Fox’s new dramatic series The Passage, based on the best-selling book series by Justin Cronin, is set to premiere on January 14, 2019. The sci-fi thriller involves the unexpected consequences of the hunt for a cure for humanity’s most deadly diseases.
The cast of Fox’s The Passage season one features Henry Ian Cusick, Jamie McShane, Saniyya Sidney, and Mark-Paul Gosselaar. Caroline Chikezie, Vincent Piazza, Brianne Howey, McKinley Belcher III, and Emmanuelle Chriqui also star in the series’ first season.
Paired up for roundtable interviews at the San Diego Comic Con, The Passage stars Henry Ian Cusick (The 100) and Jamie McShane (Bosch) provided a little insight into their characters and the plot.
Can you describe your characters?
Jamie McShane: “I play Dr. Tim Fanning. I am a scientist who becomes a neurologist. I went to Harvard with my buddy here.”
Henry Ian Cusick: “I play Dr. Jonas Lear who is a microbiologist and we’ve known each other for a long time. We were best friends. We share a lot in common.”
Jamie McShane: “A lot. He has this expedition to find a cure for a various diseases, and we find that there’s a strain of a virus down in Bolivia which seems to be prolonging people’s lives and they’re being able to fight diseases and all. So, he enlists me to join him down there and it goes very awry. It messes me up first.”
Henry Ian Cusick: “He becomes the viral. He becomes Patient Zero. We take him back to Project NOAH and we do tests on him. The virus that he has is resistant to AIDS, cancer, Ebola – everything you can think of – so we’re trying to figure out how we can use that for good. But we’re heavily funded by a military department who want to use it for other reasons. That’s our side of the story.
We’re getting hit at the same time by an avian-type flu coming into America that’s going to wipe out half the population in 12 hours if we don’t get a cure. And then we decide to get this cure we need to get…because we use test subjects who are convicts from jail on death row…we decide to get a young girl.”
Jamie McShane: “Because the younger the convicts have been, the better it’s worked on them, the less they’ve transformed into virals. So, they decide to get a young girl.”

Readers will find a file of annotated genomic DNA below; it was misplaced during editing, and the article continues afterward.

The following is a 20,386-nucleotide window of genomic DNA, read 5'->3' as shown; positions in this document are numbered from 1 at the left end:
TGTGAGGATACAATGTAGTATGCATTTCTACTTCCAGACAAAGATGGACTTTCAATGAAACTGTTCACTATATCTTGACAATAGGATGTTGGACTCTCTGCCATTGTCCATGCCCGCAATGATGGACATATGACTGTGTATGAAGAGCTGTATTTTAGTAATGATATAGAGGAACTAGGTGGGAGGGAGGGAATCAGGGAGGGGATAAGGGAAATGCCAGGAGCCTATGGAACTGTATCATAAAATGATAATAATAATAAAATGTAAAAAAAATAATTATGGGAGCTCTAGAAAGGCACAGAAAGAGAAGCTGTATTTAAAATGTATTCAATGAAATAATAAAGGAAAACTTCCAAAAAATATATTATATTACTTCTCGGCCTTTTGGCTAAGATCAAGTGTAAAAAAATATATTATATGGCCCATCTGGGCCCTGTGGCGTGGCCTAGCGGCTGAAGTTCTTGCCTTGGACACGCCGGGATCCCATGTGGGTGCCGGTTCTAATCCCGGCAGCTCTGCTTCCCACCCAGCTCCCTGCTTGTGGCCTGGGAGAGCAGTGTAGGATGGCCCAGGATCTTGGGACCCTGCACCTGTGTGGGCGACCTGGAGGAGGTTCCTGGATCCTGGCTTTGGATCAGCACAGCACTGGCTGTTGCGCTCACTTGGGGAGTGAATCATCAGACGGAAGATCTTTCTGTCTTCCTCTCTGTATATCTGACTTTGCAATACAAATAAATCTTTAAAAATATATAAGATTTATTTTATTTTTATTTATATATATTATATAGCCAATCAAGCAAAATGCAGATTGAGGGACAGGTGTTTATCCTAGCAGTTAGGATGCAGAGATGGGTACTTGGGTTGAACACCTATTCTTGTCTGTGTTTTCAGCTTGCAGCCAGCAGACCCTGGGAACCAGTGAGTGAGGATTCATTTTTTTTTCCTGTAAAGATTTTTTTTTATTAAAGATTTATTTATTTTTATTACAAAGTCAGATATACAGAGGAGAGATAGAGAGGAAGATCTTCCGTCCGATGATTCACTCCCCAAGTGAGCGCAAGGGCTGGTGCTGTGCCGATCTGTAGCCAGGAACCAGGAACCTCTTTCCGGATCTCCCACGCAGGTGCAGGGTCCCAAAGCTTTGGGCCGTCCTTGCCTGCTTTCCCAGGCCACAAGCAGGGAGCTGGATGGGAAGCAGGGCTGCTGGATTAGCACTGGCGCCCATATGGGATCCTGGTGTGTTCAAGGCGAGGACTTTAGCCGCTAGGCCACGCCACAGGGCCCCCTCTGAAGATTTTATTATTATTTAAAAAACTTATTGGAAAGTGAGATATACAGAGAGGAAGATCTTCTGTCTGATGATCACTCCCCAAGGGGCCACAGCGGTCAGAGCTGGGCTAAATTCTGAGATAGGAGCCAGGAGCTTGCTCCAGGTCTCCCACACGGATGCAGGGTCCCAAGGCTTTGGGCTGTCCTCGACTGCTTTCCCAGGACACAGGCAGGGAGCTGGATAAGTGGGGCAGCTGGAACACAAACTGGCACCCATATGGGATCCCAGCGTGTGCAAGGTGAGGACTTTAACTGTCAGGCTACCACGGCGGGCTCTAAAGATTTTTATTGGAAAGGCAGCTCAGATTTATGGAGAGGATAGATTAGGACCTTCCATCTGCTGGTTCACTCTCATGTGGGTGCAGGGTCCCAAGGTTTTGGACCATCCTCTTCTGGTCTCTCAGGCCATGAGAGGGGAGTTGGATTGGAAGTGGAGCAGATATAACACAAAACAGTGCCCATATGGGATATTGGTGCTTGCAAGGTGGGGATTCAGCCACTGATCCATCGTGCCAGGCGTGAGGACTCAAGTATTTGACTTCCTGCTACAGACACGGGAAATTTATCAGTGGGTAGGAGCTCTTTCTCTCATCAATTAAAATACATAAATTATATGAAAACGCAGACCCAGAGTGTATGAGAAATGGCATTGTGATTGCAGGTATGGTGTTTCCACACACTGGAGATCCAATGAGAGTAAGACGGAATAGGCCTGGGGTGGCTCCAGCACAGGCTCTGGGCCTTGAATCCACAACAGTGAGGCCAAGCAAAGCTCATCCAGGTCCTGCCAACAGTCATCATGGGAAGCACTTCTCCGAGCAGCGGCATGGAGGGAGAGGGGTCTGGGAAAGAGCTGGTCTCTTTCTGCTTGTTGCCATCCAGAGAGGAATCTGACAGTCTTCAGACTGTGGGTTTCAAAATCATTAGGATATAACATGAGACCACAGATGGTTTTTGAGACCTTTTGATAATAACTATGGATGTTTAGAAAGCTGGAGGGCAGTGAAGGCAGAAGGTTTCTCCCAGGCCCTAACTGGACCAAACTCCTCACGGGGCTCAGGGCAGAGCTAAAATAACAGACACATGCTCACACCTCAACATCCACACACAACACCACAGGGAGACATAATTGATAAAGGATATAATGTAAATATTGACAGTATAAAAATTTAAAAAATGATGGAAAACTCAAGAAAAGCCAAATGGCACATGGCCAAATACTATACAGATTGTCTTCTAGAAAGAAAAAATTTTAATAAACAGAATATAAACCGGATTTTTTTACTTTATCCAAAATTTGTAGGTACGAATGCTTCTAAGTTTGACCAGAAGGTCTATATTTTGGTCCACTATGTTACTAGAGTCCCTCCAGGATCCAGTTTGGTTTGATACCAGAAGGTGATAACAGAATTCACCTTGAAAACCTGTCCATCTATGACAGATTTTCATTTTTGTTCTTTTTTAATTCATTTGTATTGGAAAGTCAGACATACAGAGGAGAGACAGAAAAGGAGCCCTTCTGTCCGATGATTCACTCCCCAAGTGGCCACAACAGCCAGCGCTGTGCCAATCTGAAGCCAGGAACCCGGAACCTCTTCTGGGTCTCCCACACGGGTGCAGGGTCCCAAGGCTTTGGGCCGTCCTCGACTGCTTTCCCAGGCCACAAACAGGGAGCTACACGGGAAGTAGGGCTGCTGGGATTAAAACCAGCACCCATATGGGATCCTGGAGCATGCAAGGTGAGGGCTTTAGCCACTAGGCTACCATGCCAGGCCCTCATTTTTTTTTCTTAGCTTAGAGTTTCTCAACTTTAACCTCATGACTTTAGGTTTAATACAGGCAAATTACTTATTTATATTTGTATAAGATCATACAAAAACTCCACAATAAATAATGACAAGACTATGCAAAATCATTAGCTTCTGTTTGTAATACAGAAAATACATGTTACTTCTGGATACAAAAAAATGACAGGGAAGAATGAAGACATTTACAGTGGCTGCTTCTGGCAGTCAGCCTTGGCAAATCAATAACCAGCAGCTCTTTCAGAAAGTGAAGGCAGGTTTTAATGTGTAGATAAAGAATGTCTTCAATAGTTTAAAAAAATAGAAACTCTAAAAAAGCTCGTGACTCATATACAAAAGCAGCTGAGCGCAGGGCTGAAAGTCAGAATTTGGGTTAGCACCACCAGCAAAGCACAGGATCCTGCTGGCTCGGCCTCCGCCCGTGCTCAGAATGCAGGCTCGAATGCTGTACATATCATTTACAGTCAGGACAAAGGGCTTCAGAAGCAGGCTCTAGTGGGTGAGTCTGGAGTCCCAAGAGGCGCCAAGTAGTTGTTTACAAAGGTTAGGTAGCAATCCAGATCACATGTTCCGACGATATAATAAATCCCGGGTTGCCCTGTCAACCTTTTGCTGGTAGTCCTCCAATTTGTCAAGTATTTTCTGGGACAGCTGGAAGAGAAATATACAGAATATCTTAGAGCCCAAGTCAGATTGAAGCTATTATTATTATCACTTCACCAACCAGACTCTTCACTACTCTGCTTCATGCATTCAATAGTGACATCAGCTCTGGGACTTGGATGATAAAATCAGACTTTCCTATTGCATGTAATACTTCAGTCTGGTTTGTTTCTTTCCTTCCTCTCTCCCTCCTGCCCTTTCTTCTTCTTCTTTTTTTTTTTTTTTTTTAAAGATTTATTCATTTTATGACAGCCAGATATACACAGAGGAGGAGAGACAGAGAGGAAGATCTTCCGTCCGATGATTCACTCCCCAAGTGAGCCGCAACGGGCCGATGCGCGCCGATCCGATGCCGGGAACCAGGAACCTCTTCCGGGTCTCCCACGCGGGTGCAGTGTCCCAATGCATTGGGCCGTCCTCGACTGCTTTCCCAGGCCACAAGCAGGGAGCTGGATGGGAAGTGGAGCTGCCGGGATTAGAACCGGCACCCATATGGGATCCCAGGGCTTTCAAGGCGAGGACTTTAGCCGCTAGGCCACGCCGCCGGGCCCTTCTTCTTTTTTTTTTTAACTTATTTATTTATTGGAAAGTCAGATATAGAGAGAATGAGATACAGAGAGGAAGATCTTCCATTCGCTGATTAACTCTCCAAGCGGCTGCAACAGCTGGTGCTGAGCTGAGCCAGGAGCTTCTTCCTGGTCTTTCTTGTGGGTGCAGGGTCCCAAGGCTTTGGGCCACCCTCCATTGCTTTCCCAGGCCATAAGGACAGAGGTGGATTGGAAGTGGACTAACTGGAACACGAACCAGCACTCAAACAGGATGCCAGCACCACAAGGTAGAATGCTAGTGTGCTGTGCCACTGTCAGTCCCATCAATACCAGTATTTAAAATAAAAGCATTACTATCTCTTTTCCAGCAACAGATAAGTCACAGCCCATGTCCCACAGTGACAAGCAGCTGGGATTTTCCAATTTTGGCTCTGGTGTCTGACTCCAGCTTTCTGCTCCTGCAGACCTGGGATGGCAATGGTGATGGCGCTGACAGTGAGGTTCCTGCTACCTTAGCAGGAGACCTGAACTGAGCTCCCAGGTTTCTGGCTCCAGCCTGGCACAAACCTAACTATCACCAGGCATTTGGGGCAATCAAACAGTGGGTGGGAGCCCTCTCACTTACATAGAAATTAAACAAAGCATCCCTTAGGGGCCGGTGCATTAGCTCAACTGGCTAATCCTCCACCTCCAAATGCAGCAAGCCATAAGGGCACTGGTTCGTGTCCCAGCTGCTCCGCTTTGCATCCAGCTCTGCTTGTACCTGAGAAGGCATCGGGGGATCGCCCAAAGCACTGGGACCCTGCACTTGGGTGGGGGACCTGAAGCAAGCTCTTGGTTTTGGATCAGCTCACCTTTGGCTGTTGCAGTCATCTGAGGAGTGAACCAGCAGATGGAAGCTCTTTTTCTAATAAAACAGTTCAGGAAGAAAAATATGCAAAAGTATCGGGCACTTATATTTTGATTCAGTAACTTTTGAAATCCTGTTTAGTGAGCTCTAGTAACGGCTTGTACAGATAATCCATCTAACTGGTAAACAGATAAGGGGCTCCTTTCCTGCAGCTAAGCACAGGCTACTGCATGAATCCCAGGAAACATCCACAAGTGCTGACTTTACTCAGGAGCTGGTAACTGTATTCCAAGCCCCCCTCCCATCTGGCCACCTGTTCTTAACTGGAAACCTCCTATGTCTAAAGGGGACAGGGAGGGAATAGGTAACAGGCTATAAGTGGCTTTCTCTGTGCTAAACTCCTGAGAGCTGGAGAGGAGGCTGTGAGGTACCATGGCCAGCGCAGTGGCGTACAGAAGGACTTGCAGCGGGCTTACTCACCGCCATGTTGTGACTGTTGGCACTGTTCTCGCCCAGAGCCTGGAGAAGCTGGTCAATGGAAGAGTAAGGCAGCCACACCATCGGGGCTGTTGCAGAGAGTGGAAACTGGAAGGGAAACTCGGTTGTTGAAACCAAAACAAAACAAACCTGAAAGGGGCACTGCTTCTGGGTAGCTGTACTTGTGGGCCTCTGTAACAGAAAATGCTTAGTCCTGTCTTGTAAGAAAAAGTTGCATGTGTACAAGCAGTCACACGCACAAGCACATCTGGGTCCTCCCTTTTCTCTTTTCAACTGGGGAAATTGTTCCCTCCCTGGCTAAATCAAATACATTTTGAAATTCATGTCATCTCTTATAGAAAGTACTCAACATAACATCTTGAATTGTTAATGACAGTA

Henry Ian Cusick: “We need a young girl, a young kid, and we choose Amy Belafonte.”
How does your character come to terms with choosing a child and doing experiments on prisoners? Is he okay with that?
Jamie McShane: “That’s a great question.”
Henry Ian Cusick: “That’s the part of the character that I like doing. You know, here’s a man who went out with all the best intentions in the world to find a cure for all these awful ills that the world has, loses his best friend, loses his wife, comes back and he just works and works and works. He’s sort of in that unit the whole time and doesn’t leave. You’re going to seem him in that, working the whole time. And, then he gets to the point where, ‘I need to work on a child.’ So, that is the moral dilemma and that’s when it becomes interesting for an actor.”
How does The Passage compare to The 100 in terms of horror and scariness?
Henry Ian Cusick: “So, The 100 is a lot more in your face and blood splattering on the screen – not to say that The Passage won’t. […] I think it’s a lot more psychological and there’s a lot more heartwarming stories and a lot more about relationships rather than just, ‘Let’s all fight.’ I’m not saying The 100 is that. Obviously, The 100 has all that, but it’s not going to be as hardcore I don’t think. I could be totally wrong though.”
From what you’ve described it doesn’t seem like your character gets into the “heartwarming” storyline.
Henry Ian Cusick: “I don’t know yet.”
Jamie McShane: “I think he’s in a lot of the heartbreaking with things that happen. Like he said, he lost his best friend, his wife is dying and he loses her. He’s pretty much responsible for all the things that happen in these three books and the storylines. How do you feel about that?”
Henry Ian Cusick: “Not so good.”
Have you read the books?
Jamie McShane: “Yeah, we have.”
What drew you to the story?
Henry Ian Cusick: “Well, we read them because we got the parts.”
Jamie McShane: “The way Justin writes and crafts the books, in a way you get a little lost but you get to where you’re like, ‘All right, I’m going to trust this in getting lost.’ Because it happened several times for me during the course of the three books, and then it all ties together. Because you’re like, ‘Wait a minute – who are these people? We just jumped in time, how did we get here?’ And then it all ties back so well.
I find it fascinating how when everything does go awry and the world reverts back to a much earlier time – they don’t have the cars, they don’t have electricity as such – how people have to go back and start over again. If you look at the technology we have now what you can do with a camera and Wi-Fi and internet and all that, they have to go back to, ‘There’s a junk of a car. How do we get it to run? How do we get it to move? What is it?’ Having to hunt for your own food again, having to grow your own food. I find it fascinating, that sort of going back in time and such.”
Do we delve much into your backstory and get into the relationship you had that led up to this?
Henry Ian Cusick: “Yes. Absolutely. You’ll see me with a dark beard. Jamie’s hair is down to (his shoulders). All the hippie love power back in the ‘70s.”
Jamie McShane: (Laughing) “He’s lying.”
Henry Ian Cusick: “We’re going way back to the early days of Harvard. I don’t know… We don’t know, but we have a lot of backstory.”
This doesn’t mean you get killed off on The 100 though, right?
Henry Ian Cusick: (Smiling) “I didn’t say that.”
Jamie McShane: “I do not get killed off.”
Henry Ian Cusick: “He definitely does not get killed off.”